Concrete is a mixture of portland cement, sand, aggregate perhaps admixtures and water. The proportions of cement, sand, aggregate and water are extremely important. Too little water makes the concrete hard to work and provide a smooth surface. Too much water will cause too much cement to float to the surface and will reduce strength and cause flaking. Too little water will reduce hydration and make the mix hard to work. As concrete sets up a chemical process called hydration begins, which involves shrinking. How can that be prevented for causing damage?
Everyone knows that concrete cracks as it cures. Wire mesh and rebar hold the cracked concrete together. But the right kind of fiber reinforcement holds it together while it cures and greatly reduces cracking. That’s where strong, fiber reinforcement comes in, but the fibers must be denser than water or they’ll float to the top of the slab. They must be homogeneously mixed with the concrete to be effective. Fibers that float to the surface will be of little value.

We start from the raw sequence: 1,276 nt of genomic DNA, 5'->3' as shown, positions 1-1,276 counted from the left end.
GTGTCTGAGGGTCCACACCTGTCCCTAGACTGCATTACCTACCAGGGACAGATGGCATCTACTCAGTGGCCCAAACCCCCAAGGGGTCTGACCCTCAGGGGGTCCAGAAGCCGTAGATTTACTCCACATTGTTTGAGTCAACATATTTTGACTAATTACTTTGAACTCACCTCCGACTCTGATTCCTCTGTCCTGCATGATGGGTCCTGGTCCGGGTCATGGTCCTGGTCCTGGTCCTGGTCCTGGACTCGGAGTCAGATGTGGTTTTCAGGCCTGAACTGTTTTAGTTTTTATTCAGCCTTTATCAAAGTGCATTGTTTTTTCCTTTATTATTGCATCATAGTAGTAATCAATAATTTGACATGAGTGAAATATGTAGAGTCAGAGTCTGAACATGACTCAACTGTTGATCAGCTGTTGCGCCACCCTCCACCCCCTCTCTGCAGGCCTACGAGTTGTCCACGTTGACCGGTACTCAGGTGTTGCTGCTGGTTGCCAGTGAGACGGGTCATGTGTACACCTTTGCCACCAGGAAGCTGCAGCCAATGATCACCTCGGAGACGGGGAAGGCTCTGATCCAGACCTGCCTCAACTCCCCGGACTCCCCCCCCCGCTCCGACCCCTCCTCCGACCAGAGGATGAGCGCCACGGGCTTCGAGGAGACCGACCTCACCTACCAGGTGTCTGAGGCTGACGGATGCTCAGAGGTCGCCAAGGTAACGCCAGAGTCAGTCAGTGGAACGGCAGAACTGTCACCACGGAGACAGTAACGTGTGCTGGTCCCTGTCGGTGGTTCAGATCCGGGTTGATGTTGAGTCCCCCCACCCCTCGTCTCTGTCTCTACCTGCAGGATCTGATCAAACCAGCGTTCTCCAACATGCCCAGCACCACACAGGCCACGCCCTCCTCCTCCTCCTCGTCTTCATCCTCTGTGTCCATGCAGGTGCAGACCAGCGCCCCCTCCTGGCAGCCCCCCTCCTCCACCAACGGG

Another matter of major importance is the mixing time of the concrete, especially if ready-mix trucks are backed up because of problems with equipment, such as a pump, or screed not operating properly. Once water has been added to the mix hydration occurs which is the process that turns a plastic material into a strong hard, solid mass. But if mixing is prolonged, the concrete will begin to lose strength, harden prematurely, and become less or totally unworkable. This is another area where the skill of the crew is more important than textbook knowledge.
In extreme temperatures or humidity, admixtures may be necessary to control hardening or curing. Good concrete work is not just a studied science, but is also an experienced form of art.